Vishal Food & Catering,

15, Jalan Scott,
Off Jalan Tun Sambanthan,
Kuala Lumpur.
Tel: 03-2274 0502

This banana leaf rice has distinctive flavours and a whole load of spices.

BANANA leaf rice is typical in South Indian cuisine and comprises white rice with an assortment of vegetables, papadum and curries served on a banana leaf.

The leaf isn’t there just for aroma or presentation – the steam from the rice is said to release the coating on the banana leaf, which aids in digestion.

While it is meant to be a vegetarian dish, diners can opt to have it with a side of meat or fish. I learnt that to show your appreciation after the meal, fold the banana leaf with the edges towards you to signify that the food was good. If you fold it away from you, it implies that you didn’t find the meal satisfying.

As I stood outside Vishal Food & Catering looking slightly unsure if the place was still opened at 3.30pm, the man inside asked, “Would you like to come in? Are you here to eat banana leaf rice?”

I nodded my head and walked inside to find the mess-hall arrangement pretty interesting – there were long rows of tables, as in a cafeteria.

“Sit anywhere you like. Is this your first time here?” the man asked. When I admitted that it was, he invited me to take a look at the selection of items available at the food counter.

Vishal is a Chettinad restaurant and serves spicy, authentic dishes from Tamil Nadu. He recommended the stir-fried banana flower, something I had never tried before. I also got a plate of Mutton Varuval and Chicken Perattal to go with my banana leaf rice (RM5).

At Vishal, you get an option of white rice or unpolished rice. The latter is ideal for people who are health-conscious or need to watch their sugar intake. My dining companion decided to indulge in the white rice while I stuck to good old unpolished rice. I have a bad habit of drenching my banana leaf rice with chicken curry, but the unpolished rice didn’t get soggy.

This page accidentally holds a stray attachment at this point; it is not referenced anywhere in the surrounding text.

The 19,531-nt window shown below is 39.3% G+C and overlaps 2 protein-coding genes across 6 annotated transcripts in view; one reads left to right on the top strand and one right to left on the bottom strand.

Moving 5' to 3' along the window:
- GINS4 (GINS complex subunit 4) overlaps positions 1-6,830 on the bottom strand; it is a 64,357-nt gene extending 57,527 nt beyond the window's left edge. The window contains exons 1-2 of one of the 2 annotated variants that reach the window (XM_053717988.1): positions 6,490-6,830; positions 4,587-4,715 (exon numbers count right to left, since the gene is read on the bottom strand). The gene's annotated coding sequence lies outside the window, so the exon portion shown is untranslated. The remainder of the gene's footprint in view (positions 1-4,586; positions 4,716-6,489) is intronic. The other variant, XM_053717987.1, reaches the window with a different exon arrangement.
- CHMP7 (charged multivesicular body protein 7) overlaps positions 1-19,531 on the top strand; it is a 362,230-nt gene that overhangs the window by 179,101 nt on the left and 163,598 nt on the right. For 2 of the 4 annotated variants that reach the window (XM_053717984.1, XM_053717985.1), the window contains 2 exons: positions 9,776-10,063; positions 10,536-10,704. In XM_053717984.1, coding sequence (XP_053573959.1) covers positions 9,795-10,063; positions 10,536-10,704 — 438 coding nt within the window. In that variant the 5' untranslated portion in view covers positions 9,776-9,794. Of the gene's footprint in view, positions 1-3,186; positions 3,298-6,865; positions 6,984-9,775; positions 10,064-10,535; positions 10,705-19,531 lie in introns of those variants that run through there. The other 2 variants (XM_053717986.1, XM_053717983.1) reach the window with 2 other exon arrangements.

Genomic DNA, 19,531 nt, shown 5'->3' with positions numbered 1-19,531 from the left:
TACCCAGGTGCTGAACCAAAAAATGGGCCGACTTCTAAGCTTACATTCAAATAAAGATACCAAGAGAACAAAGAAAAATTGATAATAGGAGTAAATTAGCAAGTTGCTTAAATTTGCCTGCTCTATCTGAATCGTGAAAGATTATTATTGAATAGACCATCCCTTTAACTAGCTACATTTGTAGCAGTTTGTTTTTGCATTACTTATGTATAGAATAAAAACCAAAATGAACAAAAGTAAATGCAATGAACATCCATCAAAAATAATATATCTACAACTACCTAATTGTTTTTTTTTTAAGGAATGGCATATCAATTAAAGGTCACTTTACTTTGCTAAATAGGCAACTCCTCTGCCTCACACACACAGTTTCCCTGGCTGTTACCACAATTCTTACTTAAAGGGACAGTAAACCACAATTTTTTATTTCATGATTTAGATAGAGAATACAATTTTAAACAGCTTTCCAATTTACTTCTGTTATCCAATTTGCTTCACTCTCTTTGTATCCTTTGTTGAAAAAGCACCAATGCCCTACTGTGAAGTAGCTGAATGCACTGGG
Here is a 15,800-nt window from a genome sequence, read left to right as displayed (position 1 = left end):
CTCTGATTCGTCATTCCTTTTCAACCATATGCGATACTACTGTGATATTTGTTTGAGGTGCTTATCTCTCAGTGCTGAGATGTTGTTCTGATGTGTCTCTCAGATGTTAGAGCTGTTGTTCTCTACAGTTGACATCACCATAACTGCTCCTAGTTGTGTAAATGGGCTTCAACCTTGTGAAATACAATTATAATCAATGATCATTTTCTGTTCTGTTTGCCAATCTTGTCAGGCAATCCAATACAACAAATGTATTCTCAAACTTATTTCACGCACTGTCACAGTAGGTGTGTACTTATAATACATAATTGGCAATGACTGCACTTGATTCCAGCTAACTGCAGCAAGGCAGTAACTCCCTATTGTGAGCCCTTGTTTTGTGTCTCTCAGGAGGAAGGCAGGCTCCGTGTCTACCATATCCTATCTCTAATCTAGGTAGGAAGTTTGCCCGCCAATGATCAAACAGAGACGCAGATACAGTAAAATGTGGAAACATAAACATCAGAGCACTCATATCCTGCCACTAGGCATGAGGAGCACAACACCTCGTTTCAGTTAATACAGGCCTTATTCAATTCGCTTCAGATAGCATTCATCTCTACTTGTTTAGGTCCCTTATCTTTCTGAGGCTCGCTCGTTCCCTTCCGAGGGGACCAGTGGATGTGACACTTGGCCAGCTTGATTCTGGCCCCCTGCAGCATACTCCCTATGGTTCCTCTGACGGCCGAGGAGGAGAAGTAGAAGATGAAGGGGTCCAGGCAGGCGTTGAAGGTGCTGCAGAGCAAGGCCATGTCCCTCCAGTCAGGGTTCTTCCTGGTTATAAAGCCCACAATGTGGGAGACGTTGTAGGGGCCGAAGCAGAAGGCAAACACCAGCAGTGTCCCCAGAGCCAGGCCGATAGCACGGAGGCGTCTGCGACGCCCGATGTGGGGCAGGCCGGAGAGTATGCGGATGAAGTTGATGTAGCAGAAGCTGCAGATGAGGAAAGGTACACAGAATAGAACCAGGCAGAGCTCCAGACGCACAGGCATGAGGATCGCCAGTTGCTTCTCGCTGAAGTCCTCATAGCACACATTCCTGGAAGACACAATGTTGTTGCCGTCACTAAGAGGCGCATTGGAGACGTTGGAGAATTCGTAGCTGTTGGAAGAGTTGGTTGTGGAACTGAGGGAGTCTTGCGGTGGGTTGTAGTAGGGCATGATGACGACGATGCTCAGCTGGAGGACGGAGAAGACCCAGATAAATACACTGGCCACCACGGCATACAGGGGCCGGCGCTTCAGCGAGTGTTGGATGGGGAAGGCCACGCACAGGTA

The chicken curry gravy was SPICY. Not that that was a bad thing. I liked the level of spiciness, but those who can’t take spicy food should beware. A chilli-eater like me turned pink in the face after a few spoonfuls.

The mutton varuval (RM6) – dry-fried mutton cubes in chilli and spices – was tasty. This dish was rather spicy in a good way and the mutton was tender with a tasty layer of fat. The chicken perattal (RM4.50) tasted quite similar to the mutton varuval in terms of spices. It was decent, but I liked the mutton better.

0A23B7D7BDE94F7F8B22C214431E2503Clockwise from front: Mutton varuval, chicken perattal and stir-fried banana flower.

The stir-fried banana flower (RM3) had a touch of creaminess, which I suspected came from coconut milk or desiccated coconut. This was mildly spiced and a tad oily but we both found it interesting.

Vishal serves a type of savoury onion yoghurt drink (RM2) that I enjoyed. The yoghurt is made in-house and the onions give it a touch of sweetness.

A while later, the man placed a metal cup of spicy soup in front of me. “Chicken rasam,” he said. This was the first time I had tried chicken rasam, and I found it quite delicious. It was different to the diluted, overly sour rasam I’ve been getting at other banana leaf rice places – Vishal’s version was thick and flavourful with a nice balance of sourness, pepper and spices. It made the banana leaf rice meal complete, I felt.

The food at Vishal wasn’t mind-blowing, but it tasted home-cooked and was hearty in every way. I didn’t feel thirsty after my meal, so I’m guessing little or no MSG was used. It could have been our luck that afternoon or because the restaurant wasn’t packed, but service was friendly throughout. I liked how the man took his time to explain things to me.

Our meal came up to RM27 – cheaper than what you would pay in Bangsar or PJ. While I can get banana leaf rice just five minutes’ away from where I live, I would rather brave the Brickfields traffic and make my way to Vishal for the better food and service.

Tiong Sue Lynn blogs at and tweets at

You may also like

Leave a Reply

Your email address will not be published.